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B-17 Flying Fortress unit reunites

Nov. 5, 2012 - 11:26AM   |   Last Updated: Nov. 5, 2012 - 11:26AM  |  
Chuck Jones, a B-17 pilot and a member of the 483rd Bomb Group, looks over a B-17 G model during an annual reunion while visiting the Yankee Air Museum at Willow Run Airport in Ypsilanti, Mich.
Chuck Jones, a B-17 pilot and a member of the 483rd Bomb Group, looks over a B-17 G model during an annual reunion while visiting the Yankee Air Museum at Willow Run Airport in Ypsilanti, Mich. (Steve Perez / The Detroit News via AP)
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YPSILANTI, Mich. — It's been 67 years since Charles Jones flew his last mission as the pilot of a B-17 Flying Fortress, but he remembers well the challenge it presented.

"It's a complicated job you had to do," said Jones, 91, who flew 50 missions with the 483rd Bombardment Group of the U.S. Army Air Force in World War II. "You had to supervise the crew and sometimes even other airplanes."

Recently, more than a dozen former servicemen with the unit and their family members had the chance to go up in a vintage bomber at Willow Run Airport.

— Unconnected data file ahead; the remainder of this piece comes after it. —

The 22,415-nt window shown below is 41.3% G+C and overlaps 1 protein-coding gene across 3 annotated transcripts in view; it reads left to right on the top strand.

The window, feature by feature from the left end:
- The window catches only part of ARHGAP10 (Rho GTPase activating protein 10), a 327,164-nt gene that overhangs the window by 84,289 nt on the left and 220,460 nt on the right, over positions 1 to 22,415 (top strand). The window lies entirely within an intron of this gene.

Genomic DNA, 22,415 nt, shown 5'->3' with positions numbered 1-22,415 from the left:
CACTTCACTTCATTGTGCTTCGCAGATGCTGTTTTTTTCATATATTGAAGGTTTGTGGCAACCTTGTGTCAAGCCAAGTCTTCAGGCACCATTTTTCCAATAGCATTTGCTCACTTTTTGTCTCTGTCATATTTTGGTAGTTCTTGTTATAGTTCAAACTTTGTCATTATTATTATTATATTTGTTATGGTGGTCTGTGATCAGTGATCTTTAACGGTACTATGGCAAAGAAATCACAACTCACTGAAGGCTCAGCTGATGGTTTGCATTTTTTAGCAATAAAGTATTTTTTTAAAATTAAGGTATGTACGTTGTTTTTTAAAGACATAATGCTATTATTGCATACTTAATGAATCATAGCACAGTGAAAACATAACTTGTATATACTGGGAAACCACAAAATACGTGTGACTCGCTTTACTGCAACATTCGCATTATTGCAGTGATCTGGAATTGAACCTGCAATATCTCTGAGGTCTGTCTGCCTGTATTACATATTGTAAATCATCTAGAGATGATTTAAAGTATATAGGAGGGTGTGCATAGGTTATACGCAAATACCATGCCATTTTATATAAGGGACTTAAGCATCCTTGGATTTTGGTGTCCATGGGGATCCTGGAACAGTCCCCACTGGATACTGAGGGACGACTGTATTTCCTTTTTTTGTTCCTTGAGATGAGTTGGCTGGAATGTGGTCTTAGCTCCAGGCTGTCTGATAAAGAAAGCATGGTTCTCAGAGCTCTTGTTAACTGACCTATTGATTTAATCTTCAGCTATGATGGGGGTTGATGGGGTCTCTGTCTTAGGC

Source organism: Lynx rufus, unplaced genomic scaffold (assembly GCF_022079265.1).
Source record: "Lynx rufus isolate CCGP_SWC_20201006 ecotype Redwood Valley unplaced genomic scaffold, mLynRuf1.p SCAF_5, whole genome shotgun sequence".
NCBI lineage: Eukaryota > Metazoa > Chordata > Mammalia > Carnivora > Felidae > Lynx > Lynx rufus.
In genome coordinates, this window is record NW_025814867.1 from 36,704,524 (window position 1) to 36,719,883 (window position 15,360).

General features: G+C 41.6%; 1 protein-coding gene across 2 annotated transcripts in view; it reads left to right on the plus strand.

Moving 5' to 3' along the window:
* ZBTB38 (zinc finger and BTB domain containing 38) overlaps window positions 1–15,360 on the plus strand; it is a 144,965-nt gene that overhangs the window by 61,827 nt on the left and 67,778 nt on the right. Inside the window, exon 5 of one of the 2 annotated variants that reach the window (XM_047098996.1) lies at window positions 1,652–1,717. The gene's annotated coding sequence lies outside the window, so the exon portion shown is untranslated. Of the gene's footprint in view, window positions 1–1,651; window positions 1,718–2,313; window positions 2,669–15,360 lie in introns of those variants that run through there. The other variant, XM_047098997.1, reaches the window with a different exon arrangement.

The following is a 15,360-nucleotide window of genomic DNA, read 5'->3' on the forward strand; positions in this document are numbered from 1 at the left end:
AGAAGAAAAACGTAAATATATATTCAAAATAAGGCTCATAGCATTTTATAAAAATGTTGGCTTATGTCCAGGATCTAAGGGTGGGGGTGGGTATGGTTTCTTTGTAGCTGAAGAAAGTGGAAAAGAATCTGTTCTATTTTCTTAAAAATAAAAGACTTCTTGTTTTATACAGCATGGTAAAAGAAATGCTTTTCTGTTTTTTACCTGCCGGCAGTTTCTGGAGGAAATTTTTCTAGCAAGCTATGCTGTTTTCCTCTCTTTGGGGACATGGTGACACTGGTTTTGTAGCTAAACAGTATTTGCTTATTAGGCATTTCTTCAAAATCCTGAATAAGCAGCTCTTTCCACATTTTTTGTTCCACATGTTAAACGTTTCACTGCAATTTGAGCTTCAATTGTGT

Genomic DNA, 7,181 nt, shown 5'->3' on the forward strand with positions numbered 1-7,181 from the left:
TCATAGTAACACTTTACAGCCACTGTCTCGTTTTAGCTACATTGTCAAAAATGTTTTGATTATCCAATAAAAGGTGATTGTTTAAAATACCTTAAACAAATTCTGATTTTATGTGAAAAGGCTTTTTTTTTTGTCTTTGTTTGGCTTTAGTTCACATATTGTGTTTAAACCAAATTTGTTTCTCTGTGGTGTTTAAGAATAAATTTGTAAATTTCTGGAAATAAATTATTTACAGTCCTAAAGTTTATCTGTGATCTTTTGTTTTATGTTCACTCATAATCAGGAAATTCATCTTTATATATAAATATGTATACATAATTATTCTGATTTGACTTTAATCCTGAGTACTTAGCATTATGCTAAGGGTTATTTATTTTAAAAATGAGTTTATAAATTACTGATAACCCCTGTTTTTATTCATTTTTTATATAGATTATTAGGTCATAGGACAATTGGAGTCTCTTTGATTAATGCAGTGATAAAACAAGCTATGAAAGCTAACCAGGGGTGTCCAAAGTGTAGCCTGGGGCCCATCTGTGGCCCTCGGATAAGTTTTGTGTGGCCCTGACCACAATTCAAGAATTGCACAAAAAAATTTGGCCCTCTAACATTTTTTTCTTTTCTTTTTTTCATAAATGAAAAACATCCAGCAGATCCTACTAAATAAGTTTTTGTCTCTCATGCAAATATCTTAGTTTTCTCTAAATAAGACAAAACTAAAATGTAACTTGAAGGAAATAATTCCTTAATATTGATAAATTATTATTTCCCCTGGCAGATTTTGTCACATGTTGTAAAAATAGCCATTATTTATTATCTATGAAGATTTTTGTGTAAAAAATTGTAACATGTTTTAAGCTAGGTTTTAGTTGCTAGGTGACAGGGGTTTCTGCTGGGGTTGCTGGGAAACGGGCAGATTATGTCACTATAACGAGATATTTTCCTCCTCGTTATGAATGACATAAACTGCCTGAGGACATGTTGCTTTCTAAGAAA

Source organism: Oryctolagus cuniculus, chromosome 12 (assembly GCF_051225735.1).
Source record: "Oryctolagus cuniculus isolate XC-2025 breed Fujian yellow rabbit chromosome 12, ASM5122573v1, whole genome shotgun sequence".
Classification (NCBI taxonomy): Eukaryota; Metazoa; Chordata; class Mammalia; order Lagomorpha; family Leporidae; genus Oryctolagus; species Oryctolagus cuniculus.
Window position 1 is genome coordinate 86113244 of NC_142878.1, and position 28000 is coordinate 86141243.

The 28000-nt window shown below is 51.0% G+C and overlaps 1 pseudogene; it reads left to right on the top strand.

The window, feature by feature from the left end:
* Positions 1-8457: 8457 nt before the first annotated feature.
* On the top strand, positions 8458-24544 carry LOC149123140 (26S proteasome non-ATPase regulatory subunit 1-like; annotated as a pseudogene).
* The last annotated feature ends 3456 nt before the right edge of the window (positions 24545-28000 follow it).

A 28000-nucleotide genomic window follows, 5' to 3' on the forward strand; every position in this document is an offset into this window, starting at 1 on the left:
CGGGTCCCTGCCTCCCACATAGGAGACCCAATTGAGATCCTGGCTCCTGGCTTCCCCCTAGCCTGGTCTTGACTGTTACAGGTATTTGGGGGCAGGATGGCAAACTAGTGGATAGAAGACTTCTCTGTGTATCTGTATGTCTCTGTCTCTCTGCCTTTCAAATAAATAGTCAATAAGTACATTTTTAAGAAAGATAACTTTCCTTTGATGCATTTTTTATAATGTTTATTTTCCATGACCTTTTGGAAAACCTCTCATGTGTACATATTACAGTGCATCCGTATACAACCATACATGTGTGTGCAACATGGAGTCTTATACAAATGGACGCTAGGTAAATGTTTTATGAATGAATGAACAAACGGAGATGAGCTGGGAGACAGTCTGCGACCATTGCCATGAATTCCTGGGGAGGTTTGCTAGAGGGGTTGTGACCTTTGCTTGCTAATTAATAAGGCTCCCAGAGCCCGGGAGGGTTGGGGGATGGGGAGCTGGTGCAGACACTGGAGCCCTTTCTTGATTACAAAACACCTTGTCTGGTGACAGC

Going up in the old B-17 cost $425 per person, and Jones decided not to fly, content instead to reminisce on the ground. The flights were just one event scheduled as part of a week of activities for the 483rd's annual reunion.

"It's a great opportunity to see good friends, and we get to visit from different parts of the country," said Jones, who traveled from his home north of San Francisco with his son Stanley, 67.

It's the first time the reunion has been held in Detroit since the first one in 1979. The group once included 900 former servicemen and their families but now is down to about 100.

The veterans, now in their late 80s and 90s, walked their wives, children and, in some cases, grandchildren around the B-17 Flying Fortress before the flights, pointing out where they used to sit during missions.

The 483rd bomb unit, which was stationed in Italy, earned distinction for its strategic bombardment missions, according to Mike Roland, curator at the Museum of Aviation at Robins Air Force Base in Warner Robins, Ga.

Crews would fly low enough to take out oil refineries, factories, airfields and other targets throughout enemy-occupied territory in Europe, often taking fire from German planes, he said.

The 483rd shot down more enemy fighters during the war than any other group but suffered many casualties: about 40 percent of the 646 servicemen originally sent to the Italian base were killed or taken prisoner.

Former Staff Sgt. Harry Millnamow of Farmington Hills organized the first yearly reunion of the 483rd at the Book Cadillac Hotel in Detroit in 1979. He booked a single room, not expecting much, and was amazed when dozens showed up.

"I had to go down and ask them if we could rent out the bridal suite, too, there were so many people," he said.

Millnamow never forgot his time in the 483rd, nor his fellow servicemen. "You can have brothers and sisters and all sorts of family, but you just don't have the camaraderie that you have with someone you risked your life with."

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